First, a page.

Isle of May – National Nature Reserve
The Isle of May National Nature Reserve (NNR) lies on the east coast of Scotland, in the entrance of the Firth of Forth. For its small size it has a tremendous variety of wildlife and is renowned for its rich bird life, seals and reefs. During the summer months the cliffs on the Isle of May are home to spectacular seabird colonies, and in the autumn the largest Atlantic grey seal colony in eastern Britain breeds on ‘the May’, as it is known locally. In the spring and autumn, the island is an important site for migrant birds passing to and from their breeding grounds.
It is one of over forty National Nature Reserves (NNRs) in Scotland. Scotland’s NNRS are special places for nature, where some of the best examples of Scotland’s wildlife are managed. Every NNR is carefully managed for both nature and people, giving visitors the opportunity to experience and enjoy our rich natural heritage.
The island is managed by NatureScot as a National Nature Reserve for wildlife and people.
Professor Sarah Wanless BNA Vice-president and recipient of the Peter Scott Memorial Award in 2019 has been doing research into Puffins on the Island.
Visit this link to find out about the animals on the island and how to visit. https://isleofmaynnr.wordpress.com/
Help Hedgehogs in Sussex
Hedgehogs have had a hard time lately.
These days many children have never seen a hedgehog, in fact numbers are so low that one of our favourite garden animals is now at real risk of extinction.
Let us know when you last saw a hedgehog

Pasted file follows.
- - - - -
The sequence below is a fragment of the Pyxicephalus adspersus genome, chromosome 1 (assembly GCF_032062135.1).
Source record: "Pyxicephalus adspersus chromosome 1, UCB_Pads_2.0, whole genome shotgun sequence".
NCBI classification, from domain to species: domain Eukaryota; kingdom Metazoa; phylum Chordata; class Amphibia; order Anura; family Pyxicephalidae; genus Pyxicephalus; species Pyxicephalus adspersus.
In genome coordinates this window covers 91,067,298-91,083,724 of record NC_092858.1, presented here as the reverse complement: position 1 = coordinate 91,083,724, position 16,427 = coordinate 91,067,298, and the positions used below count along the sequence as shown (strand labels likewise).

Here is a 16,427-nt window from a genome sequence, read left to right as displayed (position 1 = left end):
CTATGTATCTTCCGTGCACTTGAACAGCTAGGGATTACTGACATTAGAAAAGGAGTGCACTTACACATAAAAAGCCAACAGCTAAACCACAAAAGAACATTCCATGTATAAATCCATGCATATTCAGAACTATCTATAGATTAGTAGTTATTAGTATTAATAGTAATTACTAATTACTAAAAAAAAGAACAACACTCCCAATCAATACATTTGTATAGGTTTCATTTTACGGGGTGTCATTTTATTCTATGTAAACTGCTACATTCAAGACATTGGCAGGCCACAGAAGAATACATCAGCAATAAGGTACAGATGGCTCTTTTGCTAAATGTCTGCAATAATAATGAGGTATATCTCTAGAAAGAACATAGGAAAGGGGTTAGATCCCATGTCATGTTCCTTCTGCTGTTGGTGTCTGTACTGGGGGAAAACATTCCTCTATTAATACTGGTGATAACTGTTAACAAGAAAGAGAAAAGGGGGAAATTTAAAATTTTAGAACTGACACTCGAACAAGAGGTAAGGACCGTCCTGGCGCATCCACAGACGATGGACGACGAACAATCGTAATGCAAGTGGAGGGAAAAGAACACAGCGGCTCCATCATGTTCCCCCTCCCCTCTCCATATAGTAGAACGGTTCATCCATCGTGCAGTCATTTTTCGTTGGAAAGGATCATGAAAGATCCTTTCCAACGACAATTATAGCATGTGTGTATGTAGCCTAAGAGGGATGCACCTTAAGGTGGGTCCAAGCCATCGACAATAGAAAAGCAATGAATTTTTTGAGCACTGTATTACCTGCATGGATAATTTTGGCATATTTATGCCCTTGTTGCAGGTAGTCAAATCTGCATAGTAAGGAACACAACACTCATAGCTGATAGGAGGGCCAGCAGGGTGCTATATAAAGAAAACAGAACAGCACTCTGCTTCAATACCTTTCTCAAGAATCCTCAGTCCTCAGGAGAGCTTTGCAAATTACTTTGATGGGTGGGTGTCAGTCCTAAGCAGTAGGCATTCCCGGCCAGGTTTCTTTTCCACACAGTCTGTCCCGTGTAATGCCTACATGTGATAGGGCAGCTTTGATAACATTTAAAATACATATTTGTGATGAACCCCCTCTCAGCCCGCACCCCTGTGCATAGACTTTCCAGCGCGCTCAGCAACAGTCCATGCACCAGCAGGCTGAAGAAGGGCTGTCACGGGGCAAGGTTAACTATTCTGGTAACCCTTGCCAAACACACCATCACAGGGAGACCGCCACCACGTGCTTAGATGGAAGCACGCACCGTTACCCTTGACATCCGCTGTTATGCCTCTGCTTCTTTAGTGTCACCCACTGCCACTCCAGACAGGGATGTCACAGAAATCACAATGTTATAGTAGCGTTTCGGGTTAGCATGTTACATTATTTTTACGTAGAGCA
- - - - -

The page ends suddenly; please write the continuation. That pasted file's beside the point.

It takes just 30 seconds to fill in our hedgehog sightings form with the details we need. Your sightings will help us understand more about Sussex hedgehogs and how we can best help them.
Your hedgehog sightings will be kept by the Sussex Biodiversity Record Centre here at Woods Mill, and we’ll email you the results once they are collated.
Photo © D. Farrar
Scotland’s Largest Conservation Charity Supports New Marine Protections
Conservation charity The National Trust for Scotland has welcomed the announcement by the Scottish Government and Marine Scotland that an additional 12 marine sites around Scotland have been given Special Protection Area (MPA) status.
The charity, which cares for significant stretches coastlines and islands such as Fair Isle, Canna and St Kilda has long advocated additional protections to ensure the wellbeing and recovery of Scotland’s sea habitats in order to sustain the marine and avian species that depend upon them and, ultimately, to mitigate against climate change.
The seas around St Kilda are one of the new areas receiving special protection status.
The National Trust for Scotland’s Head of Conservation and Policy, Stuart Brooks said:
“The National Trust for Scotland welcomes the announcement of 12 new marine Special Protected Areas (SPA) and four new Marine Protected Areas. These will help protect and conserve our marine environment and bird populations. For example, the new Seas off St Kilda SPA will strengthen protections for the marine foraging area and prey on which the millions of seabirds that St Kilda is famous for depend upon. The new MPAs will also enhance protection for species like basking sharks and Rosso’s dolphin’s, as well as protect marine geological features. However, we strongly encourage the Scottish Government needs to go further to fully protect our seas and wildlife for current and future generations. To function effectively, SPA and MPA designations must be supported by strong management plans and appropriate investment. There must also be adequate enforcement of existing restrictions in protected areas.”